Wednesday, July 13, 2011

This summer's mothering challenge

I have been writing this blog post in my head all summer; however, I've not actually put fingers to keyboard because I sound like an impatient, irritated, mean mom...and I do not want to embarrass my son.

But, truth be told, mothering is not always glamorous and there are times that I simply don't know what to do. This is one of those times.

Here it is...  So far, my greatest challenge in raising Zach is reconciling how this extremely bright child does the wackiest things.

For several years now, I've been scratching my head and saying, "What would possess you to do that?"  My tone is generally calm yet perplexed, but this summer I've found myself needing to walk out of the room before I say words I'd be willing to fight another person over.  At the age of three, this young man held an intelligent conversation with a space museum worker about Gus Grissom, Ed White and Roger Chaffey.  You know who Neil Armstrong is, but these other fellas?  My son watched hours and hours of NASA documentaries before his third birthday!  He could read in preschool and was doing multiplication in kindergarten.  I have had to refer to Google during conversations with him since he was a toddler.  The other day, he told me that he didn't want to be baptized because "he didn't feel the Lord leading him to make that public declaration yet".  He is a mature thinker and super bright.  He has impeccable manners.  He is very responsible with things he values.  He's figured out how to concoct a plan and manipulate people into doing what he wants.  Yet...  Sometimes he can't figure out (or merely won't do) the simplest things!  He makes huge, inexplicable messes and stands (or sits) in the middle of them not knowing what to do.  He touches everything in site, all the time, and sometimes these things break.  No matter how many times he's told to stand back from fire, walk on wet pavement, go around puddles, or stay out of the mud, he inevitably does the exact opposite (yet finds biking downhill to be too dangerous!).  And...  He rode his bike out in front of a car the other day.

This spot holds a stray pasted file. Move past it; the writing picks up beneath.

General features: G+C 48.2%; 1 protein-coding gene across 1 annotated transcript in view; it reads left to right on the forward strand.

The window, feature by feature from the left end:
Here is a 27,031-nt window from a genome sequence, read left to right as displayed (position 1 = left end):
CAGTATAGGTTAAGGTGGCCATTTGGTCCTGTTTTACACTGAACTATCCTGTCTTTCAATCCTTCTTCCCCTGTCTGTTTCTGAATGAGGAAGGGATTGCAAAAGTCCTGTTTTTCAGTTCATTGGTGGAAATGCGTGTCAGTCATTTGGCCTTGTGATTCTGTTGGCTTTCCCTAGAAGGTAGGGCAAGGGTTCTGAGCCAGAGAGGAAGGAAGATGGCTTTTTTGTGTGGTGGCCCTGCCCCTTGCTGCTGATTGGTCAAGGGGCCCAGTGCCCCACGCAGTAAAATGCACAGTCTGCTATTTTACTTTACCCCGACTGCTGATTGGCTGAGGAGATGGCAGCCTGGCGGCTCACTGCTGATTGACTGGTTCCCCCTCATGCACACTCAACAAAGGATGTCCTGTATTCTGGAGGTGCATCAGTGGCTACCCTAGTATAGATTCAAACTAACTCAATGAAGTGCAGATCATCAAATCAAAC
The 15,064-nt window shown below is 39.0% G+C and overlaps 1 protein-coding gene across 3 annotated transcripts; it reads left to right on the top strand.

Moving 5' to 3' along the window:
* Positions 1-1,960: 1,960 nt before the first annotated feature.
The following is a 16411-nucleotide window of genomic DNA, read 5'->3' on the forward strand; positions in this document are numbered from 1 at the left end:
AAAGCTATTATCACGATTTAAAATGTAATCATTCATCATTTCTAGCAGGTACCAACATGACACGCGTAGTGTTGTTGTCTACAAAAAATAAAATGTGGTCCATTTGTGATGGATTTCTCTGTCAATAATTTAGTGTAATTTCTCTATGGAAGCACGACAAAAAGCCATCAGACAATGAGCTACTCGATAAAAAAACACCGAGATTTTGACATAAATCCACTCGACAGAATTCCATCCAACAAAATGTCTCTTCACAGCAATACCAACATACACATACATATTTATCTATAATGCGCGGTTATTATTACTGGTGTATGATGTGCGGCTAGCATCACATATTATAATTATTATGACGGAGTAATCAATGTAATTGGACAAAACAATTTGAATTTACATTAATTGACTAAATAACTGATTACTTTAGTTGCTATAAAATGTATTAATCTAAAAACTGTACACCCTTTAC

I caught myself saying, "Your baby brother can do this..." when Luke was just two years old.  I try so hard not to say that...but it's often the case.  To make matters worse, Luke is a totally independent self-starter.  He practically walked out of my womb saying, "I'll do it myself, thank you very much."  We have different challenges with Luke.

This summer I'm struggling with the overwhelming urge to say, "You're smarter than this."  I know that I'm not saying, "What you've done is soooo dumb", but I'm just not sure how either of these statements write on the heart of a child.  I've stuck with, "You know better...You know the rules...You know this is dangerous." but years of repetition haven't yet done the trick.

So...  I feel like I'm spending much of my summer nagging and walking a fine line between teaching my child and tearing him down.  I don't enjoy it.

Bryan keeps telling me that when Zach cures cancer, we'll understand that his mind was too busy processing more important things than, "Hang the bath towel" or "Don't flood the bathroom floor".  But we'll only get to this cure for cancer if he learns to look at traffic while biking and not fall into a campfire.

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